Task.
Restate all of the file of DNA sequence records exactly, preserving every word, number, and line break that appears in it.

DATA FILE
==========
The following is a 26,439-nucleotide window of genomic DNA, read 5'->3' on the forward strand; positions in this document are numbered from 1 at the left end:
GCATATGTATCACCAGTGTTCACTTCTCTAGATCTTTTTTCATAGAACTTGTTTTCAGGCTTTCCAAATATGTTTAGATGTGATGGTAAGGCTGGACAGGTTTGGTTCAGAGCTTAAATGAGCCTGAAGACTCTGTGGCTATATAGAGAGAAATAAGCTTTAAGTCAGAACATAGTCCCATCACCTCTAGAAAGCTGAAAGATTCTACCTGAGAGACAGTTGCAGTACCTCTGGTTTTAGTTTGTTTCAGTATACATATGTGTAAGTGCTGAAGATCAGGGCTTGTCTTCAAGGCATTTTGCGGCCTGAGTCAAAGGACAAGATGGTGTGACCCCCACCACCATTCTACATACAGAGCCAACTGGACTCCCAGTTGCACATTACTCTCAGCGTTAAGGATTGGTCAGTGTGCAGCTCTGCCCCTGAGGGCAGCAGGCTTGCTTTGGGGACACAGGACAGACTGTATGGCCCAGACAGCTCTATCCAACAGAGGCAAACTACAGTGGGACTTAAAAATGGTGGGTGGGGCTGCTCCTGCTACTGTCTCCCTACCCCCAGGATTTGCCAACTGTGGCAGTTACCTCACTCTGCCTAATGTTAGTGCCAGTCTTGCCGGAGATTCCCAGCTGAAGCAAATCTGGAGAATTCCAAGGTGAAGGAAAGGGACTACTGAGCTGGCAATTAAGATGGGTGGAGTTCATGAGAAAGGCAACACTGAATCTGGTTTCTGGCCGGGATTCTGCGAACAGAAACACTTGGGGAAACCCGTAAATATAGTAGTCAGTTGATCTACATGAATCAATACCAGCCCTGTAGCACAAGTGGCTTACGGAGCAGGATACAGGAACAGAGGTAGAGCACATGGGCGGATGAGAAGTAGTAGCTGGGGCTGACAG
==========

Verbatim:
The following is a 26,439-nucleotide window of genomic DNA, read 5'->3' on the forward strand; positions in this document are numbered from 1 at the left end:
GCATATGTATCACCAGTGTTCACTTCTCTAGATCTTTTTTCATAGAACTTGTTTTCAGGCTTTCCAAATATGTTTAGATGTGATGGTAAGGCTGGACAGGTTTGGTTCAGAGCTTAAATGAGCCTGAAGACTCTGTGGCTATATAGAGAGAAATAAGCTTTAAGTCAGAACATAGTCCCATCACCTCTAGAAAGCTGAAAGATTCTACCTGAGAGACAGTTGCAGTACCTCTGGTTTTAGTTTGTTTCAGTATACATATGTGTAAGTGCTGAAGATCAGGGCTTGTCTTCAAGGCATTTTGCGGCCTGAGTCAAAGGACAAGATGGTGTGACCCCCACCACCATTCTACATACAGAGCCAACTGGACTCCCAGTTGCACATTACTCTCAGCGTTAAGGATTGGTCAGTGTGCAGCTCTGCCCCTGAGGGCAGCAGGCTTGCTTTGGGGACACAGGACAGACTGTATGGCCCAGACAGCTCTATCCAACAGAGGCAAACTACAGTGGGACTTAAAAATGGTGGGTGGGGCTGCTCCTGCTACTGTCTCCCTACCCCCAGGATTTGCCAACTGTGGCAGTTACCTCACTCTGCCTAATGTTAGTGCCAGTCTTGCCGGAGATTCCCAGCTGAAGCAAATCTGGAGAATTCCAAGGTGAAGGAAAGGGACTACTGAGCTGGCAATTAAGATGGGTGGAGTTCATGAGAAAGGCAACACTGAATCTGGTTTCTGGCCGGGATTCTGCGAACAGAAACACTTGGGGAAACCCGTAAATATAGTAGTCAGTTGATCTACATGAATCAATACCAGCCCTGTAGCACAAGTGGCTTACGGAGCAGGATACAGGAACAGAGGTAGAGCACATGGGCGGATGAGAAGTAGTAGCTGGGGCTGACAG